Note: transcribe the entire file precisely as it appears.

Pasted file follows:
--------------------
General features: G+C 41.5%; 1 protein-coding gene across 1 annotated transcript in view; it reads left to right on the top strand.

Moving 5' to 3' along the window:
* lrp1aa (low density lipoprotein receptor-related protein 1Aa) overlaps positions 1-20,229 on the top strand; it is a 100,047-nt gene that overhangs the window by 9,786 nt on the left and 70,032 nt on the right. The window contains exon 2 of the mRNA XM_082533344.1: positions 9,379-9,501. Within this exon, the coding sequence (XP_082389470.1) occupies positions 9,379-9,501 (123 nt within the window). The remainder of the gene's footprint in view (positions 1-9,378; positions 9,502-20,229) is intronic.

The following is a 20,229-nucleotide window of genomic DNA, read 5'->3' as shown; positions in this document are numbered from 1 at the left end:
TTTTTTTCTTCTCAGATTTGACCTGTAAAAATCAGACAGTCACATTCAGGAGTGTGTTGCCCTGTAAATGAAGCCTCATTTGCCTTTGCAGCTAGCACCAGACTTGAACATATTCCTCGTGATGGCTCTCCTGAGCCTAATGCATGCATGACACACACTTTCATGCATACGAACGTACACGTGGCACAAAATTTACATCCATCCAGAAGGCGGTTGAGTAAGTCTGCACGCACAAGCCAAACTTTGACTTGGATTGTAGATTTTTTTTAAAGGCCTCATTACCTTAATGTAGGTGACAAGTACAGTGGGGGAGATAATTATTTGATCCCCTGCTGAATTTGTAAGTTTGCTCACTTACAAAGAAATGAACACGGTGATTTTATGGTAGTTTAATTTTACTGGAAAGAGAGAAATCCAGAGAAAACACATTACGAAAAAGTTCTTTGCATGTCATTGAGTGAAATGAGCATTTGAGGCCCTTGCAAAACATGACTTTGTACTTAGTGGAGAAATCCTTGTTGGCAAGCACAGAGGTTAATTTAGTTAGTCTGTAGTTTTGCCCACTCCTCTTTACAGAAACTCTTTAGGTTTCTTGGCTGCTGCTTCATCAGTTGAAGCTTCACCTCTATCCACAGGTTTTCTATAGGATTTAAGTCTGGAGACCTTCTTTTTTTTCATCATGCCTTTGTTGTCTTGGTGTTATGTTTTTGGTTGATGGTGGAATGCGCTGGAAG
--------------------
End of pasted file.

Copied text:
General features: G+C 41.5%; 1 protein-coding gene across 1 annotated transcript in view; it reads left to right on the top strand.

Moving 5' to 3' along the window:
* lrp1aa (low density lipoprotein receptor-related protein 1Aa) overlaps positions 1-20,229 on the top strand; it is a 100,047-nt gene that overhangs the window by 9,786 nt on the left and 70,032 nt on the right. The window contains exon 2 of the mRNA XM_082533344.1: positions 9,379-9,501. Within this exon, the coding sequence (XP_082389470.1) occupies positions 9,379-9,501 (123 nt within the window). The remainder of the gene's footprint in view (positions 1-9,378; positions 9,502-20,229) is intronic.

The following is a 20,229-nucleotide window of genomic DNA, read 5'->3' as shown; positions in this document are numbered from 1 at the left end:
TTTTTTTCTTCTCAGATTTGACCTGTAAAAATCAGACAGTCACATTCAGGAGTGTGTTGCCCTGTAAATGAAGCCTCATTTGCCTTTGCAGCTAGCACCAGACTTGAACATATTCCTCGTGATGGCTCTCCTGAGCCTAATGCATGCATGACACACACTTTCATGCATACGAACGTACACGTGGCACAAAATTTACATCCATCCAGAAGGCGGTTGAGTAAGTCTGCACGCACAAGCCAAACTTTGACTTGGATTGTAGATTTTTTTTAAAGGCCTCATTACCTTAATGTAGGTGACAAGTACAGTGGGGGAGATAATTATTTGATCCCCTGCTGAATTTGTAAGTTTGCTCACTTACAAAGAAATGAACACGGTGATTTTATGGTAGTTTAATTTTACTGGAAAGAGAGAAATCCAGAGAAAACACATTACGAAAAAGTTCTTTGCATGTCATTGAGTGAAATGAGCATTTGAGGCCCTTGCAAAACATGACTTTGTACTTAGTGGAGAAATCCTTGTTGGCAAGCACAGAGGTTAATTTAGTTAGTCTGTAGTTTTGCCCACTCCTCTTTACAGAAACTCTTTAGGTTTCTTGGCTGCTGCTTCATCAGTTGAAGCTTCACCTCTATCCACAGGTTTTCTATAGGATTTAAGTCTGGAGACCTTCTTTTTTTTCATCATGCCTTTGTTGTCTTGGTGTTATGTTTTTGGTTGATGGTGGAATGCGCTGGAAG